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First graders and fifth graders and tenth graders — oh my!


Do you think you could handle this gang of students? (Franklin School Children, Virginia Historical Society, 2001.462.1)

This photograph of students attending the Franklin School in the early twentieth century is always fun to show to visitors at the VHS—children are amused by the funny clothes the students are wearing, and they’re often upset that these unfortunate kids have to eat their lunches at their desks. Show this image to a classroom teacher, though, and the first thing they’ll notice are the different ages of the students. This poor instructor has to figure out how to keep both fourteen-year-olds and eight-year-olds on task as the same time!

In fact, many parents are tackling the very same challenge as the teacher in this photograph—figuring out how to engage multiple children at different learning levels while delivering essential educational lessons. There are currently more than 30,000 Virginia school-aged children participating in homeschool education, up from about 18,000 a decade ago. Reasons for this shift toward parent-led education are numerous, but it’s obvious that homeschool education is likely to continue to grow in years to come.

Just like traditional educators seek extracurricular activities to help supplement their classroom instruction, homeschool parents across the commonwealth are also eager to find supplementary programs that spark students’ interest in learning. That’s why we’ve decided to offer four free Homeschool Days at the VHS this fall.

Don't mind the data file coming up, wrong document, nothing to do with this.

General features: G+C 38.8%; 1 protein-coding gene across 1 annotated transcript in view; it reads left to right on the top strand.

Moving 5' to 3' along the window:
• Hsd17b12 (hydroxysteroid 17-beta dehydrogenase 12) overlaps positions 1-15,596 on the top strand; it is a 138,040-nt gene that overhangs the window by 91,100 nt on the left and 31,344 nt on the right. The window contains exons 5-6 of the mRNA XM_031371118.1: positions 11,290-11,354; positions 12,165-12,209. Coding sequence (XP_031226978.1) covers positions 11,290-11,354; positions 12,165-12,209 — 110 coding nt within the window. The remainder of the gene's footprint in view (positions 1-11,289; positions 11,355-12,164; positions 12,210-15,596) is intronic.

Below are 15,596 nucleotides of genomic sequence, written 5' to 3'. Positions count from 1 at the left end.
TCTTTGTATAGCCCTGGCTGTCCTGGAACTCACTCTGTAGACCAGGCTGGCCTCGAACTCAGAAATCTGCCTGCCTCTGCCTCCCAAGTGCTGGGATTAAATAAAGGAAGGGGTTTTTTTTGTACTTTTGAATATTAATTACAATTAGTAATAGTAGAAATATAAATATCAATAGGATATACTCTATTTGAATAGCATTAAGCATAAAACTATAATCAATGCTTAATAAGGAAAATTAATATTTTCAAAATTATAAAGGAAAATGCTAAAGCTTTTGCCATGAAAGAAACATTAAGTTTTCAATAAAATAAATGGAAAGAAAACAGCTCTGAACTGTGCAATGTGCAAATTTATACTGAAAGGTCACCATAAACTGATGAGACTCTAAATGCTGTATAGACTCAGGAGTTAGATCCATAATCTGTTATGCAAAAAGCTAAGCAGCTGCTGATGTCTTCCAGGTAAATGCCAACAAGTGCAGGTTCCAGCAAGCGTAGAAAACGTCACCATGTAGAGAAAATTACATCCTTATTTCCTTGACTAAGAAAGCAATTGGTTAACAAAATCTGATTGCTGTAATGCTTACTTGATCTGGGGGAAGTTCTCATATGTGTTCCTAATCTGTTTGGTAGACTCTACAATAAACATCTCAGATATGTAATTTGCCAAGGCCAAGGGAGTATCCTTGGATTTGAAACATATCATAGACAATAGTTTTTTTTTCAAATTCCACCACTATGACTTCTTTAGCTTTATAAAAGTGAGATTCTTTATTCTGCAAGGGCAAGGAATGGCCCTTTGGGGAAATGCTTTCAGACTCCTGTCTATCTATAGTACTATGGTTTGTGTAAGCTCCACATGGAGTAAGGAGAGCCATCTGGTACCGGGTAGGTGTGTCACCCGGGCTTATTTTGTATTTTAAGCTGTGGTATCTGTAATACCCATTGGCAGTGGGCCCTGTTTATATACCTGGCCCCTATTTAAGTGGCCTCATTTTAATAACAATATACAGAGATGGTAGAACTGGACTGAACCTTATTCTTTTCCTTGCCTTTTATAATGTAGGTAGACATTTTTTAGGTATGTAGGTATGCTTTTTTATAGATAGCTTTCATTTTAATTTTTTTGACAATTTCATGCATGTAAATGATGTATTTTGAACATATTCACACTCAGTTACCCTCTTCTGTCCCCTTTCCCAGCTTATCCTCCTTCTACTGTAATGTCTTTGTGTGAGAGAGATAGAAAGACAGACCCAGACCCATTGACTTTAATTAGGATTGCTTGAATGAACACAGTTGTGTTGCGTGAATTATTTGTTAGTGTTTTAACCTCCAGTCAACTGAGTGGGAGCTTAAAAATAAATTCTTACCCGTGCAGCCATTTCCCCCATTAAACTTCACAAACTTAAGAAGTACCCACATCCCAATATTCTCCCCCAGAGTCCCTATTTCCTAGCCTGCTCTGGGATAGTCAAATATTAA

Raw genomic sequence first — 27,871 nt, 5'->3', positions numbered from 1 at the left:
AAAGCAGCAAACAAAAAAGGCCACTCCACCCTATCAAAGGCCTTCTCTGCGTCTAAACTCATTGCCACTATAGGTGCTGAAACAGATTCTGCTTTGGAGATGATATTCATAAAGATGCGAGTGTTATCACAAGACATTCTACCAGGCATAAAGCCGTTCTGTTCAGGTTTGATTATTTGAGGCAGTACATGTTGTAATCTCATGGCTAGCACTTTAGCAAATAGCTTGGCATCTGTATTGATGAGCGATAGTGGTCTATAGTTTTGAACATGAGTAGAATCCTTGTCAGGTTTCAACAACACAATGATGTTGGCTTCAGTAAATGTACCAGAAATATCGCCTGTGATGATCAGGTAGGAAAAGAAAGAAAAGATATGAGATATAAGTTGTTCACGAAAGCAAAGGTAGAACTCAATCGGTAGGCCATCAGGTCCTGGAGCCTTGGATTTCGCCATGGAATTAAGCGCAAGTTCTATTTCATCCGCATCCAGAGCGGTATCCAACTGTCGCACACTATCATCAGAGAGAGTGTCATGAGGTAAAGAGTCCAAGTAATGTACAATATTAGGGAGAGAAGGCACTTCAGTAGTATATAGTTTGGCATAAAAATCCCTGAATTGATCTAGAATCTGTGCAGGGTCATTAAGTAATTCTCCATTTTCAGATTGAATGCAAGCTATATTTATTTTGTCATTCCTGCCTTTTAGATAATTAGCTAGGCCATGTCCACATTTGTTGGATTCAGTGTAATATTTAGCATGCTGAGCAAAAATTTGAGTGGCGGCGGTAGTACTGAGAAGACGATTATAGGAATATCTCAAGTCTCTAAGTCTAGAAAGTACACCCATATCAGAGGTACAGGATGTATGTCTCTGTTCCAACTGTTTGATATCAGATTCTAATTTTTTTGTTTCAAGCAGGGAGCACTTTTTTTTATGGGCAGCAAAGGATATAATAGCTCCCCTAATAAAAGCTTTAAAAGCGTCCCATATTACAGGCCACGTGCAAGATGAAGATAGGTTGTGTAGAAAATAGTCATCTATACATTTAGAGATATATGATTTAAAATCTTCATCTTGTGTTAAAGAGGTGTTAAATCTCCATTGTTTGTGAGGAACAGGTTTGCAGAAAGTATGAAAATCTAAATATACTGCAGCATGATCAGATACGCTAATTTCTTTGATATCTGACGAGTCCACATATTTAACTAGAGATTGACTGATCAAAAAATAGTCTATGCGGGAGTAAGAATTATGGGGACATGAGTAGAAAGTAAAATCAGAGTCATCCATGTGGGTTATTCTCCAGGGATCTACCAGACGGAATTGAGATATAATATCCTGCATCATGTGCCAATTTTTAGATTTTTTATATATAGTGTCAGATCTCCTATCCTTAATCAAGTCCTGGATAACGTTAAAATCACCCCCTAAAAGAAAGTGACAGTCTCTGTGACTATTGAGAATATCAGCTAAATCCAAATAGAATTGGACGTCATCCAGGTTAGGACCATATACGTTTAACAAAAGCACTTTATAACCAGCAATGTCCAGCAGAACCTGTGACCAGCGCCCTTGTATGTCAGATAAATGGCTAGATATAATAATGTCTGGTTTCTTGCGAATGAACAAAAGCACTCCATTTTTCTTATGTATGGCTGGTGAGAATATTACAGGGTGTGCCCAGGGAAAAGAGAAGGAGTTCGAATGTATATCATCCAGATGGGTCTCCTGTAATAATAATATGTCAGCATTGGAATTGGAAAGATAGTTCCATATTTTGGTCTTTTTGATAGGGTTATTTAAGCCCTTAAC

Discover what Virginians traveling westward carried with them during our Westward Movement program.

On the first Friday of the month from September through December, we’ll be hosting hour-long, educator-led presentations of our Hands-On History Boxes. Our History Boxes have always been handy in engaging groups of children of different ages. It’s fun to watch older children help their younger siblings explore historical topics, and I love to see how a five-year-old’s enthusiasm for a set of deer antlers or a wooden canteen can infect even the most stubborn teenager. Another benefit to our Homeschool Days is that they provide a forum for children to socialize with other students their age—two ten-year-olds from different homeschooling families can bond over a shared interest in Pocahontas or Virginian pioneers.

We hope you’ll join us for these exciting adventures in Virginia history. In September and November we’ll travel 400 years into the past to learn about Pocahontas and

the Powhatan Nation. In October and December we’ll journey into the great unknown during our Virginia and the Westward Movement program. Each presentation begins at 11:00 a.m., requires no advance registration, and is absolutely free.

Even if you can’t make it to one of our assigned Homeschool Days, there’s still tons of fun for homeschool families at the VHS—any program listed on the society’s website can be customized to fit homeschooled children’s individual needs and are offered free of charge thanks to the Youth Education Fund. Here’s hoping we see you at the VHS this fall!

Caroline Legros is the School Program Coordinator at the Virginia Historical Society.

One Comment leave one →
  1. Carolyn Hastings permalink
    08/24/2012 8:55 pm

    When I make a presentation to 4th graders about the 18th century, I always remark upon **their** odd clothing. And wonder whatever their mothers were thinking of to allow the young ladies about in breeches…and no head covering???


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